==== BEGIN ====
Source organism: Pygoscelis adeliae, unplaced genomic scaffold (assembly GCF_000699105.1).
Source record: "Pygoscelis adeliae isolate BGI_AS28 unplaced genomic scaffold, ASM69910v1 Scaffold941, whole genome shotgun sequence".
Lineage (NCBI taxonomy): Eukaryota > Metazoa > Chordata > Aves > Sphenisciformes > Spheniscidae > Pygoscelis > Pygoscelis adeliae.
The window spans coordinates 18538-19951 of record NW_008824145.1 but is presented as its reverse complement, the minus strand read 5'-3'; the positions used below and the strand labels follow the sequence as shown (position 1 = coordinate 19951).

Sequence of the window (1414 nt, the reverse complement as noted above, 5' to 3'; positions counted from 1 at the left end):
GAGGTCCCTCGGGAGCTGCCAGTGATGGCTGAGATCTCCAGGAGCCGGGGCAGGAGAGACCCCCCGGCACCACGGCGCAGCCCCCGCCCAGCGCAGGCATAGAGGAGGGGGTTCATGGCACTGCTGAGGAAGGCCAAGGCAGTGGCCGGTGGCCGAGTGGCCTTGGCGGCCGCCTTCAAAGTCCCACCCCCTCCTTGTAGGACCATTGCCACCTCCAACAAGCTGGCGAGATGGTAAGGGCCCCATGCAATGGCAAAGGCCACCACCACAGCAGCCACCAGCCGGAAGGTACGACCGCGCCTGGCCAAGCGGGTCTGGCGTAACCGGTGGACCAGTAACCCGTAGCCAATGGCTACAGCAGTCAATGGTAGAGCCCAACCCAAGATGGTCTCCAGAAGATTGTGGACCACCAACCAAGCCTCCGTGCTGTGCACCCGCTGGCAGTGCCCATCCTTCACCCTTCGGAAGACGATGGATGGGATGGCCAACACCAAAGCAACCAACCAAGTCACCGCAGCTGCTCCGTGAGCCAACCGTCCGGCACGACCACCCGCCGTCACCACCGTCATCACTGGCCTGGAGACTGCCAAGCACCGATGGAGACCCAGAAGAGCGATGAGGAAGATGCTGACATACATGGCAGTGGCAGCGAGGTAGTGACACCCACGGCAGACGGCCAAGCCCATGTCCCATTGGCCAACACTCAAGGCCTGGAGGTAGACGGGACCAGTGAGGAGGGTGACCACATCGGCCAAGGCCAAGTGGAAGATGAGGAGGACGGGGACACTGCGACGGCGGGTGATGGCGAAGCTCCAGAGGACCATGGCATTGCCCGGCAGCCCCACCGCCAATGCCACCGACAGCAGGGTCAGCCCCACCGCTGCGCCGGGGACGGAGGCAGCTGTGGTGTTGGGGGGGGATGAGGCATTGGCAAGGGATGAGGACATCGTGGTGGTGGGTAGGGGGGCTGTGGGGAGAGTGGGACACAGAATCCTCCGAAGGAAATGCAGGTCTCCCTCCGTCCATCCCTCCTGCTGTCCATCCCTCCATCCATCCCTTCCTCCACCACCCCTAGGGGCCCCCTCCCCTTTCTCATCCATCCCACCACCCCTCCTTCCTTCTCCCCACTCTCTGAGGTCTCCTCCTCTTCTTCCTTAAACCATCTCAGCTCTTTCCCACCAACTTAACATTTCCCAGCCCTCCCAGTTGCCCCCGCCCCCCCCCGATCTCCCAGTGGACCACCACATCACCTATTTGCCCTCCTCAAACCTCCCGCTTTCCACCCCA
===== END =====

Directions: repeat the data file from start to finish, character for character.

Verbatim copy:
Source organism: Pygoscelis adeliae, unplaced genomic scaffold (assembly GCF_000699105.1).
Source record: "Pygoscelis adeliae isolate BGI_AS28 unplaced genomic scaffold, ASM69910v1 Scaffold941, whole genome shotgun sequence".
Lineage (NCBI taxonomy): Eukaryota > Metazoa > Chordata > Aves > Sphenisciformes > Spheniscidae > Pygoscelis > Pygoscelis adeliae.
The window spans coordinates 18538-19951 of record NW_008824145.1 but is presented as its reverse complement, the minus strand read 5'-3'; the positions used below and the strand labels follow the sequence as shown (position 1 = coordinate 19951).

Sequence of the window (1414 nt, the reverse complement as noted above, 5' to 3'; positions counted from 1 at the left end):
GAGGTCCCTCGGGAGCTGCCAGTGATGGCTGAGATCTCCAGGAGCCGGGGCAGGAGAGACCCCCCGGCACCACGGCGCAGCCCCCGCCCAGCGCAGGCATAGAGGAGGGGGTTCATGGCACTGCTGAGGAAGGCCAAGGCAGTGGCCGGTGGCCGAGTGGCCTTGGCGGCCGCCTTCAAAGTCCCACCCCCTCCTTGTAGGACCATTGCCACCTCCAACAAGCTGGCGAGATGGTAAGGGCCCCATGCAATGGCAAAGGCCACCACCACAGCAGCCACCAGCCGGAAGGTACGACCGCGCCTGGCCAAGCGGGTCTGGCGTAACCGGTGGACCAGTAACCCGTAGCCAATGGCTACAGCAGTCAATGGTAGAGCCCAACCCAAGATGGTCTCCAGAAGATTGTGGACCACCAACCAAGCCTCCGTGCTGTGCACCCGCTGGCAGTGCCCATCCTTCACCCTTCGGAAGACGATGGATGGGATGGCCAACACCAAAGCAACCAACCAAGTCACCGCAGCTGCTCCGTGAGCCAACCGTCCGGCACGACCACCCGCCGTCACCACCGTCATCACTGGCCTGGAGACTGCCAAGCACCGATGGAGACCCAGAAGAGCGATGAGGAAGATGCTGACATACATGGCAGTGGCAGCGAGGTAGTGACACCCACGGCAGACGGCCAAGCCCATGTCCCATTGGCCAACACTCAAGGCCTGGAGGTAGACGGGACCAGTGAGGAGGGTGACCACATCGGCCAAGGCCAAGTGGAAGATGAGGAGGACGGGGACACTGCGACGGCGGGTGATGGCGAAGCTCCAGAGGACCATGGCATTGCCCGGCAGCCCCACCGCCAATGCCACCGACAGCAGGGTCAGCCCCACCGCTGCGCCGGGGACGGAGGCAGCTGTGGTGTTGGGGGGGGATGAGGCATTGGCAAGGGATGAGGACATCGTGGTGGTGGGTAGGGGGGCTGTGGGGAGAGTGGGACACAGAATCCTCCGAAGGAAATGCAGGTCTCCCTCCGTCCATCCCTCCTGCTGTCCATCCCTCCATCCATCCCTTCCTCCACCACCCCTAGGGGCCCCCTCCCCTTTCTCATCCATCCCACCACCCCTCCTTCCTTCTCCCCACTCTCTGAGGTCTCCTCCTCTTCTTCCTTAAACCATCTCAGCTCTTTCCCACCAACTTAACATTTCCCAGCCCTCCCAGTTGCCCCCGCCCCCCCCCGATCTCCCAGTGGACCACCACATCACCTATTTGCCCTCCTCAAACCTCCCGCTTTCCACCCCA